What’s next for securities markets in Europe?


On 15 January, European legislators reached an agreement on the review of the Markets in Financial Instruments Regulation and Directive (MiFIR/MiFID II).  The reviewed framework will increase competition and forms also part of the EU’s commitment to decrease systemic risk in the over-the-counter derivatives market. It represents an essential element to ensure and “establish a safer, more open and more responsible financial system and restoring investor confidence in the wake of the financial crisis” said Commissioner Barnier.

The MiFID II reform intends to shift Over-the-Counter trading to multilateral and better regulated trading platforms. It will notably consist of enhanced transparency rules aimed at avoiding that dark trading of shares and other equity instruments. For equities, a double volume cap mechanism limits the use of reference price waivers and negotiated price waivers (4% per venue cap and 8% global cap) together with a requirement for price improvement. The EBF is concerned that the proposed volume cap mechanism may negatively impact the attractiveness of the European equities markets.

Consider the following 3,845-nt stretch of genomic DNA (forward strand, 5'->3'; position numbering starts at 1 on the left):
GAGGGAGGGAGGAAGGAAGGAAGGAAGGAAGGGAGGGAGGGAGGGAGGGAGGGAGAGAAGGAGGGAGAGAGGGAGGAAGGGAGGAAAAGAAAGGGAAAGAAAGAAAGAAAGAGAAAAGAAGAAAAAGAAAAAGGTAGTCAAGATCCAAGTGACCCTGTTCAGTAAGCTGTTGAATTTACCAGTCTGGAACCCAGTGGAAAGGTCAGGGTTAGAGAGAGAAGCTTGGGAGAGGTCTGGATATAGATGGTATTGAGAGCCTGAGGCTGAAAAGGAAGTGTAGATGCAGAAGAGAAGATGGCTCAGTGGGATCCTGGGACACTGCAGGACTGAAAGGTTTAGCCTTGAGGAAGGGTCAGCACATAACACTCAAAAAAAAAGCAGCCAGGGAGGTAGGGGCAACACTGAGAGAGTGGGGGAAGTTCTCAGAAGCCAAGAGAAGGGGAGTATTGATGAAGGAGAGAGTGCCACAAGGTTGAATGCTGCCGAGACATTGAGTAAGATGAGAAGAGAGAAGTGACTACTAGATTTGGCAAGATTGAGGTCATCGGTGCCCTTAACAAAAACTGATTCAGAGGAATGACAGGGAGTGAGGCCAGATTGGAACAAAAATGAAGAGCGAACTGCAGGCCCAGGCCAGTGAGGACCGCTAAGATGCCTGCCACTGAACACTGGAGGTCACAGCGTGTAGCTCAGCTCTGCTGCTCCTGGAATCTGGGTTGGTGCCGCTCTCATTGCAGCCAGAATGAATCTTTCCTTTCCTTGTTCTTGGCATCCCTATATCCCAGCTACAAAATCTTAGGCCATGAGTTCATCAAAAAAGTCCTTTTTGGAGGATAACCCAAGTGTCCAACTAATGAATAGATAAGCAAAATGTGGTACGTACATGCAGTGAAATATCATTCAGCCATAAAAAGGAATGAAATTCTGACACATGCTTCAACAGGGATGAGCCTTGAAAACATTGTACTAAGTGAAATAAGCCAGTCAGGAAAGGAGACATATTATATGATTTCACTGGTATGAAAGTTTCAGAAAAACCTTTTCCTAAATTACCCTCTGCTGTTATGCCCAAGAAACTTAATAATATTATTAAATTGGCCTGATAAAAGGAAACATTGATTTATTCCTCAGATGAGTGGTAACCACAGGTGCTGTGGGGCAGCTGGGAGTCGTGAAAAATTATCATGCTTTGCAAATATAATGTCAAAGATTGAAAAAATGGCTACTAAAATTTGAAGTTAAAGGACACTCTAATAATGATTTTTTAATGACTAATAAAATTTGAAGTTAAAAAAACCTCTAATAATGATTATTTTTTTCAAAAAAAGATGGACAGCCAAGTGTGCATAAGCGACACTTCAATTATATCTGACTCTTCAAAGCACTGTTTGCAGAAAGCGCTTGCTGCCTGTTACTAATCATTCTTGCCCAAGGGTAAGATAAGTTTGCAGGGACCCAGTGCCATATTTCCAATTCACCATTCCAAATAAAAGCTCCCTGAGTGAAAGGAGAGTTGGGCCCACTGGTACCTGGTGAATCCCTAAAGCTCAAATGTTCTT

The Directive establishes a new type of trading venue: the organised trading facility (OTF) to capture non-equity trading. Those OTFs will have to fulfil transparency, non-discriminatory access, surveillance capability and business conduct requirements.

The final text must now be translated into all EU languages before facing a final vote among all MEPs. The European Securities and Markets Authority (ESMA) will then develop the legislation more in details and determine how it will be implemented in practice.

An ESMA high level discussion paper should be followed by a set of draft technical standards based on the market feedback received.


EBF contact: s.merinorueda@ebf-fbe.eu